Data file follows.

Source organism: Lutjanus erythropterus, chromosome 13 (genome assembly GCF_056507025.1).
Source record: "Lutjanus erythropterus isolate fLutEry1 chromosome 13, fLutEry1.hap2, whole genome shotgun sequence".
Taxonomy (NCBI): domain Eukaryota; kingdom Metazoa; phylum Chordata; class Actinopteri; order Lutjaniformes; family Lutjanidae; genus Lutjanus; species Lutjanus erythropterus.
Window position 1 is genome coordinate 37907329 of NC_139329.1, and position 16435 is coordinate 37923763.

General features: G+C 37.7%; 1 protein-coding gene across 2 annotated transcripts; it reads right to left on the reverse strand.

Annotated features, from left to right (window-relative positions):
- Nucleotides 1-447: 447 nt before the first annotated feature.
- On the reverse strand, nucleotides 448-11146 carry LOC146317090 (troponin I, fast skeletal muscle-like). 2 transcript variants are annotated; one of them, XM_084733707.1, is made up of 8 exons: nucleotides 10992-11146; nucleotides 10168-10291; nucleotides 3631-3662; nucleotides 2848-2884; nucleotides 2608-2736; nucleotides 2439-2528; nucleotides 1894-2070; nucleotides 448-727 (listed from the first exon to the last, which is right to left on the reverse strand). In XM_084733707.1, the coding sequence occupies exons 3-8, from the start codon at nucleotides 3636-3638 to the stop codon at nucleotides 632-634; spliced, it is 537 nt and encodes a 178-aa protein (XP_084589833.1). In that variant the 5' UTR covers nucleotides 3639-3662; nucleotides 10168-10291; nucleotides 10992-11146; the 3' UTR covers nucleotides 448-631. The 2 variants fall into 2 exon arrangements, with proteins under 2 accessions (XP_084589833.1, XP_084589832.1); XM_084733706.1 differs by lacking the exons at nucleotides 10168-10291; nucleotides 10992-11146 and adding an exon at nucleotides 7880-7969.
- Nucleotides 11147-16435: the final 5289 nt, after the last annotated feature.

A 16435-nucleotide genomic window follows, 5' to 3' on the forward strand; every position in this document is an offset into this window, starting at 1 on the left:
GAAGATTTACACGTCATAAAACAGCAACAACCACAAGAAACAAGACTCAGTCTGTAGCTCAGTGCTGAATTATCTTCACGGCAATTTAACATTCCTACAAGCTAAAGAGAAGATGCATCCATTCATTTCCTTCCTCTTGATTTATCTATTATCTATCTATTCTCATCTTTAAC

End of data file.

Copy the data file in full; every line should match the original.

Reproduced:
Source organism: Lutjanus erythropterus, chromosome 13 (genome assembly GCF_056507025.1).
Source record: "Lutjanus erythropterus isolate fLutEry1 chromosome 13, fLutEry1.hap2, whole genome shotgun sequence".
Taxonomy (NCBI): domain Eukaryota; kingdom Metazoa; phylum Chordata; class Actinopteri; order Lutjaniformes; family Lutjanidae; genus Lutjanus; species Lutjanus erythropterus.
Window position 1 is genome coordinate 37907329 of NC_139329.1, and position 16435 is coordinate 37923763.

General features: G+C 37.7%; 1 protein-coding gene across 2 annotated transcripts; it reads right to left on the reverse strand.

Annotated features, from left to right (window-relative positions):
- Nucleotides 1-447: 447 nt before the first annotated feature.
- On the reverse strand, nucleotides 448-11146 carry LOC146317090 (troponin I, fast skeletal muscle-like). 2 transcript variants are annotated; one of them, XM_084733707.1, is made up of 8 exons: nucleotides 10992-11146; nucleotides 10168-10291; nucleotides 3631-3662; nucleotides 2848-2884; nucleotides 2608-2736; nucleotides 2439-2528; nucleotides 1894-2070; nucleotides 448-727 (listed from the first exon to the last, which is right to left on the reverse strand). In XM_084733707.1, the coding sequence occupies exons 3-8, from the start codon at nucleotides 3636-3638 to the stop codon at nucleotides 632-634; spliced, it is 537 nt and encodes a 178-aa protein (XP_084589833.1). In that variant the 5' UTR covers nucleotides 3639-3662; nucleotides 10168-10291; nucleotides 10992-11146; the 3' UTR covers nucleotides 448-631. The 2 variants fall into 2 exon arrangements, with proteins under 2 accessions (XP_084589833.1, XP_084589832.1); XM_084733706.1 differs by lacking the exons at nucleotides 10168-10291; nucleotides 10992-11146 and adding an exon at nucleotides 7880-7969.
- Nucleotides 11147-16435: the final 5289 nt, after the last annotated feature.

A 16435-nucleotide genomic window follows, 5' to 3' on the forward strand; every position in this document is an offset into this window, starting at 1 on the left:
GAAGATTTACACGTCATAAAACAGCAACAACCACAAGAAACAAGACTCAGTCTGTAGCTCAGTGCTGAATTATCTTCACGGCAATTTAACATTCCTACAAGCTAAAGAGAAGATGCATCCATTCATTTCCTTCCTCTTGATTTATCTATTATCTATCTATTCTCATCTTTAAC